monad to the mammal." .The author of the Vestiges from whom this account of Lamarck's
views is taken, regards him as in error " in giving this adaptive principle too much to
do;" and says: "In the present day, we have superior light from geology and physi-
ology, and hence comes the suggestion of a process analogous to ordinary gestation for
advancing organic life through its grades, in the course of a long but definite space of
time, with only a recourse to external conditions 'as a means of producing the exterior
characters." The author of the Vestiges designates the principle for which he contends
that of Progressive Development, and states it as follows: "The proposition determined
on, after much consideration, is, that the several series of animated beings, from the
simplest and oldest up to the highest and most recent, are, under tlie providence of God,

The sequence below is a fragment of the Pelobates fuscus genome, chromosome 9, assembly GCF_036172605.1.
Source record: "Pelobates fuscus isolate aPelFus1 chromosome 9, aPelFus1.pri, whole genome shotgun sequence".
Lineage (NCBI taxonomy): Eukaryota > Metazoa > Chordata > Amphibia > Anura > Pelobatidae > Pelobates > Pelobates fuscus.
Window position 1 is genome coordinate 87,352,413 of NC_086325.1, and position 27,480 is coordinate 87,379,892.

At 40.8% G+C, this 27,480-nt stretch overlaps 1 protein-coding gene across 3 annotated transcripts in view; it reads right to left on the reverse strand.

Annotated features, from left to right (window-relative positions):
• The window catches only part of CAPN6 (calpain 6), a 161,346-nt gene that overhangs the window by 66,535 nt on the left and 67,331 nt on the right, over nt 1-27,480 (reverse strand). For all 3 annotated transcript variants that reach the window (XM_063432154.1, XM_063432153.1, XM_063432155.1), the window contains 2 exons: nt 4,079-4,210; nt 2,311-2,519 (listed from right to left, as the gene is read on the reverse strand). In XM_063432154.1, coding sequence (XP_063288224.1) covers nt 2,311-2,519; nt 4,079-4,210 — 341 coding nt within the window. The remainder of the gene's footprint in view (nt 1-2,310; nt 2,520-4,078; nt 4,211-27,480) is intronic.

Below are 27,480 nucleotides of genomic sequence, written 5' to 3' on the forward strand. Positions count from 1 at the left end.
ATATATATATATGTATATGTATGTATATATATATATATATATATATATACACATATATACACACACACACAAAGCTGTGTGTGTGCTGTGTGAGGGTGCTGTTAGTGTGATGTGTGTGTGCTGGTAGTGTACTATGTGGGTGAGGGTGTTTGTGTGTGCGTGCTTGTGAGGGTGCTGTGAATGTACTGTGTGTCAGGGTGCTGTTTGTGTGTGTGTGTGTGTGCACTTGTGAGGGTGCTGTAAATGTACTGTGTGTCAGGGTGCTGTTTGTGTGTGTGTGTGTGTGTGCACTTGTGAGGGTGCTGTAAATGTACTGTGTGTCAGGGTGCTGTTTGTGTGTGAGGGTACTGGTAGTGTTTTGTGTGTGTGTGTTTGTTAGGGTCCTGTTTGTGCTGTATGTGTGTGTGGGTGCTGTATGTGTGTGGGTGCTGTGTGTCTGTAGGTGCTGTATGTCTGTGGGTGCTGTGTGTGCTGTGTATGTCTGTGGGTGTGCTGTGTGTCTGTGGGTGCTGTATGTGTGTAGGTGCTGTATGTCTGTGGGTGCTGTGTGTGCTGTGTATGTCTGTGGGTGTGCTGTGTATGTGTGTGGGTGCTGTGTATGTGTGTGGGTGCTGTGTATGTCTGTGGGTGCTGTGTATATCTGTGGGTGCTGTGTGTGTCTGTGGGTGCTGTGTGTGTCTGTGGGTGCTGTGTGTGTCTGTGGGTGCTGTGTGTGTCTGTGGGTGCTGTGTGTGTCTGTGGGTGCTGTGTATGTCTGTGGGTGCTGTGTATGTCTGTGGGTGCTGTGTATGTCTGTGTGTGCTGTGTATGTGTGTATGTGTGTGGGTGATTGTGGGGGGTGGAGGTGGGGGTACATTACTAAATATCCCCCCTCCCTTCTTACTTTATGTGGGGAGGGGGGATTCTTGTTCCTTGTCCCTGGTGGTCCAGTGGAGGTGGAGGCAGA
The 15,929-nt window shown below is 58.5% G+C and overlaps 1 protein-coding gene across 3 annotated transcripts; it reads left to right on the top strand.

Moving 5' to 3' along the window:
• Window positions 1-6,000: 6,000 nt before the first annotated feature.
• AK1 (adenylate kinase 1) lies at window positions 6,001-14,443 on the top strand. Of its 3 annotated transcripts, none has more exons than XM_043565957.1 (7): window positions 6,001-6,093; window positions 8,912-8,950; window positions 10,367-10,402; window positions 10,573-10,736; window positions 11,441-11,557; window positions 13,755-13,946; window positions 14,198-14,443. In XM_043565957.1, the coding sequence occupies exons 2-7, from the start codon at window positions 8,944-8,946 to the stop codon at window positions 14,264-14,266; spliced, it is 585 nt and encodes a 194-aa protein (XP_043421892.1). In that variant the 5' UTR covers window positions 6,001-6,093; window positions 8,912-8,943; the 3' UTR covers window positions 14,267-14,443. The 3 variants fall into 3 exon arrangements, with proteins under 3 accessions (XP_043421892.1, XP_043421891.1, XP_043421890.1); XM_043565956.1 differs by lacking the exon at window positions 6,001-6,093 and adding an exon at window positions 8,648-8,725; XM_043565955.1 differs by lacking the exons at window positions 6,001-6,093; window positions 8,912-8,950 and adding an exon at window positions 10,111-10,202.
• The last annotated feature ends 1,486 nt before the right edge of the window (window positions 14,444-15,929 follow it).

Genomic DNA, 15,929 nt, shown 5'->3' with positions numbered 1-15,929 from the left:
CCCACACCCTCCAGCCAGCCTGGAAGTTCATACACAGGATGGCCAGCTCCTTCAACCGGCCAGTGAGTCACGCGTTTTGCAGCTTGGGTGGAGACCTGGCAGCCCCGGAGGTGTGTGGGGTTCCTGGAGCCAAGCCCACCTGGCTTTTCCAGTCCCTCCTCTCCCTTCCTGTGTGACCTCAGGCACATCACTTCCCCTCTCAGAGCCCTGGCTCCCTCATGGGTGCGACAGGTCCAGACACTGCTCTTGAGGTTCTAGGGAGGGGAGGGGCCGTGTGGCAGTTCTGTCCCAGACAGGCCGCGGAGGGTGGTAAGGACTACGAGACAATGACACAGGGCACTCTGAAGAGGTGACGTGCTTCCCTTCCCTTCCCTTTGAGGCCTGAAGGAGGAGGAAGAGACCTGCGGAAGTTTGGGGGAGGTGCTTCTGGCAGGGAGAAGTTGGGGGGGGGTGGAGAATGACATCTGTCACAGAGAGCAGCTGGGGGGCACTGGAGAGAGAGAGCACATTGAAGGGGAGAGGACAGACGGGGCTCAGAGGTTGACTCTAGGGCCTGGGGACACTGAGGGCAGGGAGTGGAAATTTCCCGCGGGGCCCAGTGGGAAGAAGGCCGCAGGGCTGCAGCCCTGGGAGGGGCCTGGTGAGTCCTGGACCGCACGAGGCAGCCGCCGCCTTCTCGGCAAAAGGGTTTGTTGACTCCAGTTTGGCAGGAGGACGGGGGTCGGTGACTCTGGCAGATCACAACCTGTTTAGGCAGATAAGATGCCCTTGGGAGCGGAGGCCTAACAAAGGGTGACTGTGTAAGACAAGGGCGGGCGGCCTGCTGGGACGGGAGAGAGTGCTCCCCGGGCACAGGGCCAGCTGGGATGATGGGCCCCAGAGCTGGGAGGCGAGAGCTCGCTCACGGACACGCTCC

the results, .first, of an impulse which has been imparted to the forms of life, advancing
them in definite times, by generation, through grades of organization terminating in the
highost dicotyledons and vertebrata, these grades being few in number, and generally
marked by intervals of organic character which we find to be a praci ical difficulty ia ascer-
taining affinities; second, of another impulse connected with Uie vital forces, tending, m
the course of generations, to modify organic structures in accordance with external cir-
cumstances, as food, the nature of the habitat, and the meteoric agencies, these being
the 'adaptations' of the natural theologian." He further regards the undent-id ve*ic\', as